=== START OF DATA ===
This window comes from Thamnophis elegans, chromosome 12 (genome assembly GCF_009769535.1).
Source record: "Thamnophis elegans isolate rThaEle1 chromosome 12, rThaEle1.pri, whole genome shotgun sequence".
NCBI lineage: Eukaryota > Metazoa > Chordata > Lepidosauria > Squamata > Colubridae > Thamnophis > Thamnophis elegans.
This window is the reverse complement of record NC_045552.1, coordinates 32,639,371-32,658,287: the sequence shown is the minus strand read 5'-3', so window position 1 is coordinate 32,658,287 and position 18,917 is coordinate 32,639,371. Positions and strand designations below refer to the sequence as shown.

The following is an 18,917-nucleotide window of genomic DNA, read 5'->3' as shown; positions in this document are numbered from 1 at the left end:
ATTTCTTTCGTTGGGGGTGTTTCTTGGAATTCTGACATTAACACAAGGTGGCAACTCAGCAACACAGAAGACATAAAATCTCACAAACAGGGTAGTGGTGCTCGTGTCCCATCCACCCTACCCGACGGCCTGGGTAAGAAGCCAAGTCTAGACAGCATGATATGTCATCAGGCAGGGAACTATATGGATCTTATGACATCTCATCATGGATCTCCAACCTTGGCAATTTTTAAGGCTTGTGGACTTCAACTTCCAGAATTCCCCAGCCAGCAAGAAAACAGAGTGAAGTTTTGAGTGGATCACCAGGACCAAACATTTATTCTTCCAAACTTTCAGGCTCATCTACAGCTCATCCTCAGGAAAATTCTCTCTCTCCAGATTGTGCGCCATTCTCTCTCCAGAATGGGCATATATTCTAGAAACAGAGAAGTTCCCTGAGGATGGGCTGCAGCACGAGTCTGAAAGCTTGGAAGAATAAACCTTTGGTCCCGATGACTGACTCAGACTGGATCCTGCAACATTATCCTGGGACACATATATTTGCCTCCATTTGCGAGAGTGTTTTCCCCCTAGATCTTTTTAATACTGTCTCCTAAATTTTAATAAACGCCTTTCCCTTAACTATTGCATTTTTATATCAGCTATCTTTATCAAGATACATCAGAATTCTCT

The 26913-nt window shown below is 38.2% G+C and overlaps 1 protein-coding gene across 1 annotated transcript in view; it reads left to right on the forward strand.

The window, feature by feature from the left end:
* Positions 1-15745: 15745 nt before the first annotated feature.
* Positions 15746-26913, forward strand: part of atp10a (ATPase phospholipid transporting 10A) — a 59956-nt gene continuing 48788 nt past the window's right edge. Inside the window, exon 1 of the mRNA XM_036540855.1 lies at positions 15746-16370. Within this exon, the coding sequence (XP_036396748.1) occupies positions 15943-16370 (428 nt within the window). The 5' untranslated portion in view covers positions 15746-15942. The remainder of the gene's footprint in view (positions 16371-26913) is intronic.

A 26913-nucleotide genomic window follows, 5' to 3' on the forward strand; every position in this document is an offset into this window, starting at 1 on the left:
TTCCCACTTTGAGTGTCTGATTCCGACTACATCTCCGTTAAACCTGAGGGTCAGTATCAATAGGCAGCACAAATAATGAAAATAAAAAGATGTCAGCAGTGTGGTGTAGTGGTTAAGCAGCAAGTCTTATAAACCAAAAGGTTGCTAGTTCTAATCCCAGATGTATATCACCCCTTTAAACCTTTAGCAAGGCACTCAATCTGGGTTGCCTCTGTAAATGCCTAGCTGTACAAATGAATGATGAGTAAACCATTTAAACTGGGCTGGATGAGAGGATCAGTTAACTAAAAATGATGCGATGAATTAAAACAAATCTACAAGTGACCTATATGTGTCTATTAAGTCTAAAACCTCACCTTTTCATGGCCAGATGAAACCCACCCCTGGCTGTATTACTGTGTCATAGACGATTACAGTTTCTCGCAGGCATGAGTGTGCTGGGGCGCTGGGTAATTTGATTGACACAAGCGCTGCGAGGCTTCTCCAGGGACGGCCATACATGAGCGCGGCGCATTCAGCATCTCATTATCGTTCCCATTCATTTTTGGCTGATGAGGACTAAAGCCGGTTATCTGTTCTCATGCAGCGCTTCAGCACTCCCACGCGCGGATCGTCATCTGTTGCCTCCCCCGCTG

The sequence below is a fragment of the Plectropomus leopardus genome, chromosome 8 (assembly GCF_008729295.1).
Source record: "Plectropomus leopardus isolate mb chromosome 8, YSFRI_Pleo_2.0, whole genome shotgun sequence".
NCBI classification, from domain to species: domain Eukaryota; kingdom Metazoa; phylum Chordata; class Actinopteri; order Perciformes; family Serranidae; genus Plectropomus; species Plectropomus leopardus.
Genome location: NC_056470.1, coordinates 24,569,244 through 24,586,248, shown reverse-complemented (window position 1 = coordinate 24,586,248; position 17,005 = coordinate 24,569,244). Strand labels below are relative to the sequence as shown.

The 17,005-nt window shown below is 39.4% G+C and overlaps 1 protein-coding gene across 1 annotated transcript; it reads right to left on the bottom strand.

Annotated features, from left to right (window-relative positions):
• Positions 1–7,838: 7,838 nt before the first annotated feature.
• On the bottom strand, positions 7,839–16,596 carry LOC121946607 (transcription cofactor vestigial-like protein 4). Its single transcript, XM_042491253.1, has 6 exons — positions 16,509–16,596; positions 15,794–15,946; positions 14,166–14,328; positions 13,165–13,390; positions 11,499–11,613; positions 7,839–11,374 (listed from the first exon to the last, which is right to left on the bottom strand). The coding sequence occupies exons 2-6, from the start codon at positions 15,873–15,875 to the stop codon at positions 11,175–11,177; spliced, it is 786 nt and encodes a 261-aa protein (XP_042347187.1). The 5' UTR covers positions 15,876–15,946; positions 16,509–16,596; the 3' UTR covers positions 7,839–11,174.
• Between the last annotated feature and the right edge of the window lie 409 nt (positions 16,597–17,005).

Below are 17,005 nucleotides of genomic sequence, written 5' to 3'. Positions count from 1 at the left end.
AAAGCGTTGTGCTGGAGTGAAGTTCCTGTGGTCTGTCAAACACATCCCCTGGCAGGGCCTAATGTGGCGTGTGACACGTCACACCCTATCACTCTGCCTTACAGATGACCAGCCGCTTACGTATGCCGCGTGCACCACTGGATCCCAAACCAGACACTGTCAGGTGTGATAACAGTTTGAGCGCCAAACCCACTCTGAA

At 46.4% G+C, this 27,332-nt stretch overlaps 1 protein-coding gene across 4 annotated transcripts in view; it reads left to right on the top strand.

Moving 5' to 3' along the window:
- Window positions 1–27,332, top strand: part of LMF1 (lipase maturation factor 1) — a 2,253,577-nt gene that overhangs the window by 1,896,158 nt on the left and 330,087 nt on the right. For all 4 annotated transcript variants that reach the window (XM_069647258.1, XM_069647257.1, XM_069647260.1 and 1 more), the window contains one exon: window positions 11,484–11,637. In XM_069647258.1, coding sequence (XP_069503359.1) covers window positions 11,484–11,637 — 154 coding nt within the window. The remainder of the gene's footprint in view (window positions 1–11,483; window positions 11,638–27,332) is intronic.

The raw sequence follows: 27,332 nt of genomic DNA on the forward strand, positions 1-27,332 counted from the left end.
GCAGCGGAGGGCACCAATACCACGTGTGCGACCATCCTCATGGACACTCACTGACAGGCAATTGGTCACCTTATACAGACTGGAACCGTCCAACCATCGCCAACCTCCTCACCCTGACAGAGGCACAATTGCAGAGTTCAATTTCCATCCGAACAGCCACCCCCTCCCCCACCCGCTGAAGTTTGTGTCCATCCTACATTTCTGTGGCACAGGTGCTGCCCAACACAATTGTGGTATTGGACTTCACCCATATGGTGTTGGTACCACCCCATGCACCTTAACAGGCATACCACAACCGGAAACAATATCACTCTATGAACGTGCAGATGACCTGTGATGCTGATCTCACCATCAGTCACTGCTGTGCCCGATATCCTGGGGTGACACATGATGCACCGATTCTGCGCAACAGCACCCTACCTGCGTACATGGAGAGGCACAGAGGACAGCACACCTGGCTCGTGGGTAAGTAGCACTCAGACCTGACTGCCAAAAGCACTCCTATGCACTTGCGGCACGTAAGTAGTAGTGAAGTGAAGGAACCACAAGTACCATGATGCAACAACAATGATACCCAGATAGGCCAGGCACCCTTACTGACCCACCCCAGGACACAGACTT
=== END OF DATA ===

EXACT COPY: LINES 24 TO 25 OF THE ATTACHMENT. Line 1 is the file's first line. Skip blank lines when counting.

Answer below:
At 46.4% G+C, this 27,332-nt stretch overlaps 1 protein-coding gene across 4 annotated transcripts in view; it reads left to right on the top strand.

Moving 5' to 3' along the window: